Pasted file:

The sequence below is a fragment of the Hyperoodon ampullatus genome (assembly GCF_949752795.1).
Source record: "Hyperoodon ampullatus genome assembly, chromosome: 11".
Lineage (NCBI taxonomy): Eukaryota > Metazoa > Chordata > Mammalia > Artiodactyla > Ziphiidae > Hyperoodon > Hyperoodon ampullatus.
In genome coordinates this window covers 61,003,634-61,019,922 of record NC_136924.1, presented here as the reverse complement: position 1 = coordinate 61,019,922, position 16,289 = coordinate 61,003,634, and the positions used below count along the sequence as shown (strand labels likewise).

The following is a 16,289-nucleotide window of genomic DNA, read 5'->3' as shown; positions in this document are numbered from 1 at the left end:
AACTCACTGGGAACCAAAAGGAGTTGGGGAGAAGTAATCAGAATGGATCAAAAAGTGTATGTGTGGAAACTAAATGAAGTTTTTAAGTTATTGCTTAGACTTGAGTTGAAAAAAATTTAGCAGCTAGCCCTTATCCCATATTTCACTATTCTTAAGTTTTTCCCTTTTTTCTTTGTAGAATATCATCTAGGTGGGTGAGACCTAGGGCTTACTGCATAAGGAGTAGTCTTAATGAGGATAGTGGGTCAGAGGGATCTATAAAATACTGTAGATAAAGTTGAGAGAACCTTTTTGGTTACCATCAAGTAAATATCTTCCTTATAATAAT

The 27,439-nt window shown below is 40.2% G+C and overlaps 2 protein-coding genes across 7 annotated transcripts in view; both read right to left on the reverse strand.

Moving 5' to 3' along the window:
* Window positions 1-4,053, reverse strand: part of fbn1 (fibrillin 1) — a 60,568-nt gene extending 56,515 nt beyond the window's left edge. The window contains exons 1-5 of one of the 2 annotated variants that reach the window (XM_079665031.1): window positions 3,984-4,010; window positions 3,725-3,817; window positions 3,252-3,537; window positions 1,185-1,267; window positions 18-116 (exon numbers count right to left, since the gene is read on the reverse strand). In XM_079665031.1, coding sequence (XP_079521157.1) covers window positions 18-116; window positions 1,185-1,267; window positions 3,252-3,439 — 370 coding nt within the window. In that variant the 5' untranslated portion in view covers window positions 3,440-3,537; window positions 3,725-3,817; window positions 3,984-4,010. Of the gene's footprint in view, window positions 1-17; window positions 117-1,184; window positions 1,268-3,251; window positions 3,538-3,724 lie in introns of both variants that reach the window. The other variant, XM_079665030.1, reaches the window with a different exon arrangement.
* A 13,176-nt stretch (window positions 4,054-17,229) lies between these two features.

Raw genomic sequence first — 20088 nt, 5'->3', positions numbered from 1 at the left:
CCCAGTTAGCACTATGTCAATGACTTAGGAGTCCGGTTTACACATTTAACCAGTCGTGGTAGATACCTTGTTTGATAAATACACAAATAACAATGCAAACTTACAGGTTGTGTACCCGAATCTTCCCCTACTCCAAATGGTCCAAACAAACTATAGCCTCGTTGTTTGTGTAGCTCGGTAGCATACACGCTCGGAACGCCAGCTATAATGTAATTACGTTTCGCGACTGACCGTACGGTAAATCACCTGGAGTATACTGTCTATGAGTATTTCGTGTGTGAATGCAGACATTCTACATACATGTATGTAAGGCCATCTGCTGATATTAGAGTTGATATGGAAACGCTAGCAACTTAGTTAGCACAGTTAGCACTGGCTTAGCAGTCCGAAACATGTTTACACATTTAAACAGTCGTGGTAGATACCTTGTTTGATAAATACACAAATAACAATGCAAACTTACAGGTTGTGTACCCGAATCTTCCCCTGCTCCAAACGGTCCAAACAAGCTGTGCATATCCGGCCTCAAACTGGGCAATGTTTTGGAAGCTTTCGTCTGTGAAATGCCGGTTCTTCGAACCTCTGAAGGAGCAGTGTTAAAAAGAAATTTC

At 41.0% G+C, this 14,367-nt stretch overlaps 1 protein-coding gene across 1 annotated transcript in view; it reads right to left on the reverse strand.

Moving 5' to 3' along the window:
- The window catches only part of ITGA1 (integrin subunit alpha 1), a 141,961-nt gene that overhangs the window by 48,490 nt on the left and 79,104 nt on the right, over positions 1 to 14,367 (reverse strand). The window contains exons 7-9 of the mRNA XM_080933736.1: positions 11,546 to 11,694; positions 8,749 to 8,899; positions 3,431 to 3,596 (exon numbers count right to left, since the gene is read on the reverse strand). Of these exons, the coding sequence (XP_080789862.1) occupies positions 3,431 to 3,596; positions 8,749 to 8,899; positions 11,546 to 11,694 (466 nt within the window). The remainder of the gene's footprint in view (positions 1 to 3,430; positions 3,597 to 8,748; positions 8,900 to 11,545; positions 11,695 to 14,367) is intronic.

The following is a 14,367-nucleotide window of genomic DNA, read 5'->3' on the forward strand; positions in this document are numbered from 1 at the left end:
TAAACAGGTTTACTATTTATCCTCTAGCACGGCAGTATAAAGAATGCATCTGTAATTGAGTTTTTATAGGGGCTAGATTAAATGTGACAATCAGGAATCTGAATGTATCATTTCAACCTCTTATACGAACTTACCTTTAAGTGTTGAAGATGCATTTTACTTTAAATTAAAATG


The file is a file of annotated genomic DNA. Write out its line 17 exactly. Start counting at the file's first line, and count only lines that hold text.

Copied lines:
TAAACAGGTTTACTATTTATCCTCTAGCACGGCAGTATAAAGAATGCATCTGTAATTGAGTTTTTATAGGGGCTAGATTAAATGTGACAATCAGGAATCTGAATGTATCATTTCAACCTCTTATACGAACTTACCTTTAAGTGTTGAAGATGCATTTTACTTTAAATTAAAATG